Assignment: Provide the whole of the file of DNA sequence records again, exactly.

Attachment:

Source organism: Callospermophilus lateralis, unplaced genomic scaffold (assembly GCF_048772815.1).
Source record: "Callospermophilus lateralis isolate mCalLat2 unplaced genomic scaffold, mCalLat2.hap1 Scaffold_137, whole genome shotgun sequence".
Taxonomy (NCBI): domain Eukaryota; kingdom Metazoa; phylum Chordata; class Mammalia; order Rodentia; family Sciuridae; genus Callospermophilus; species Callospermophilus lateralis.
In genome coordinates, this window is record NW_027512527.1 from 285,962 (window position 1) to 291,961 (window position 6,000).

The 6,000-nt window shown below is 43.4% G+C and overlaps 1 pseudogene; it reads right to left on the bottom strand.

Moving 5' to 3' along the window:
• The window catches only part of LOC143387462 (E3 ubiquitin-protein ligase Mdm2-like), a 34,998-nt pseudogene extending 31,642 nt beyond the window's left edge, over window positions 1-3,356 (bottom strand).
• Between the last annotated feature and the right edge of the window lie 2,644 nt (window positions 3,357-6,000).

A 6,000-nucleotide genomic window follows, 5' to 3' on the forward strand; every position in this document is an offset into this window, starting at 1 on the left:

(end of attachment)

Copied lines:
Source organism: Callospermophilus lateralis, unplaced genomic scaffold (assembly GCF_048772815.1).
Source record: "Callospermophilus lateralis isolate mCalLat2 unplaced genomic scaffold, mCalLat2.hap1 Scaffold_137, whole genome shotgun sequence".
Taxonomy (NCBI): domain Eukaryota; kingdom Metazoa; phylum Chordata; class Mammalia; order Rodentia; family Sciuridae; genus Callospermophilus; species Callospermophilus lateralis.
In genome coordinates, this window is record NW_027512527.1 from 285,962 (window position 1) to 291,961 (window position 6,000).

The 6,000-nt window shown below is 43.4% G+C and overlaps 1 pseudogene; it reads right to left on the bottom strand.

Moving 5' to 3' along the window:
• The window catches only part of LOC143387462 (E3 ubiquitin-protein ligase Mdm2-like), a 34,998-nt pseudogene extending 31,642 nt beyond the window's left edge, over window positions 1-3,356 (bottom strand).
• Between the last annotated feature and the right edge of the window lie 2,644 nt (window positions 3,357-6,000).

A 6,000-nucleotide genomic window follows, 5' to 3' on the forward strand; every position in this document is an offset into this window, starting at 1 on the left: